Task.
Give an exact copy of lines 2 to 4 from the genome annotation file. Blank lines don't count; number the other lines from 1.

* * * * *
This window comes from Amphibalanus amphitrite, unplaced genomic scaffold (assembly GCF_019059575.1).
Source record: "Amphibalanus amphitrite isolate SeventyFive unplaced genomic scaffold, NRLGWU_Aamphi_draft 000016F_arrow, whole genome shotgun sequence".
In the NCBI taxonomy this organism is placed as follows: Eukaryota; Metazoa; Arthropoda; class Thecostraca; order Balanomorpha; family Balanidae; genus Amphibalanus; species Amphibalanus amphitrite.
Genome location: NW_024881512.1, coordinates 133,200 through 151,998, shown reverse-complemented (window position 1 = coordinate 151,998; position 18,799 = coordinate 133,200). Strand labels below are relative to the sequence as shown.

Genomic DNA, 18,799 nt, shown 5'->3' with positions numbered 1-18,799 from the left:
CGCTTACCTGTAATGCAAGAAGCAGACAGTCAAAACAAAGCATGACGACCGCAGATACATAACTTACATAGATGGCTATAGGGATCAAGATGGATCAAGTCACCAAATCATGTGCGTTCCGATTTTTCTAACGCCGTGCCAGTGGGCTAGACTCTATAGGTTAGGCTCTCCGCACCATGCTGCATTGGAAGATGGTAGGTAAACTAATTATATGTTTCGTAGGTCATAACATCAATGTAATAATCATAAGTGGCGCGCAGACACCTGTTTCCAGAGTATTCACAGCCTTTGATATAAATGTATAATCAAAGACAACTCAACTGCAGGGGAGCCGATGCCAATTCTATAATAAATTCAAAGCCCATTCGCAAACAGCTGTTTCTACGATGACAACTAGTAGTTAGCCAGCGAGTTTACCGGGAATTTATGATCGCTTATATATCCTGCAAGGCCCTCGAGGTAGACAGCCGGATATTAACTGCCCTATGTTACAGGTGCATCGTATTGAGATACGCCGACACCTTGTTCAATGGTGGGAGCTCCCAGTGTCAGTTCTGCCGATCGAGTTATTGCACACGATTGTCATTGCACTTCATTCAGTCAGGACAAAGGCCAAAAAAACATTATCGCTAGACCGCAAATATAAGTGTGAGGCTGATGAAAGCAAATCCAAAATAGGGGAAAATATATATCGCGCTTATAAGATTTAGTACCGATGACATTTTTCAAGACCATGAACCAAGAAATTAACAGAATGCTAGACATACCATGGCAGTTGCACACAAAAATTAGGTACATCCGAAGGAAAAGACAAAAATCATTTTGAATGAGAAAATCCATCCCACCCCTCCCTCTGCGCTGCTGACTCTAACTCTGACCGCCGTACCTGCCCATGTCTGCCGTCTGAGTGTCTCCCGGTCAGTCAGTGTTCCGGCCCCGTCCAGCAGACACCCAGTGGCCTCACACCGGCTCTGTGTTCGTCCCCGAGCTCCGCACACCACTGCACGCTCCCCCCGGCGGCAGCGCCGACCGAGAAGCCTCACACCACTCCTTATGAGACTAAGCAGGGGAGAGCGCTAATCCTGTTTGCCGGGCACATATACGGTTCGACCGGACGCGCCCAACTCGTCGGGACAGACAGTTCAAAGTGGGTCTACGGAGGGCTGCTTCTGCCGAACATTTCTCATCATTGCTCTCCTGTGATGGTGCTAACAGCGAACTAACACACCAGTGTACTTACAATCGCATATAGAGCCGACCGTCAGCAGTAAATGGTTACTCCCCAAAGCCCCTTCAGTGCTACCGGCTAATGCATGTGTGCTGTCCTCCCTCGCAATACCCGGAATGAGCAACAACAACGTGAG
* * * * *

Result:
Source record: "Amphibalanus amphitrite isolate SeventyFive unplaced genomic scaffold, NRLGWU_Aamphi_draft 000016F_arrow, whole genome shotgun sequence".
In the NCBI taxonomy this organism is placed as follows: Eukaryota; Metazoa; Arthropoda; class Thecostraca; order Balanomorpha; family Balanidae; genus Amphibalanus; species Amphibalanus amphitrite.
Genome location: NW_024881512.1, coordinates 133,200 through 151,998, shown reverse-complemented (window position 1 = coordinate 151,998; position 18,799 = coordinate 133,200). Strand labels below are relative to the sequence as shown.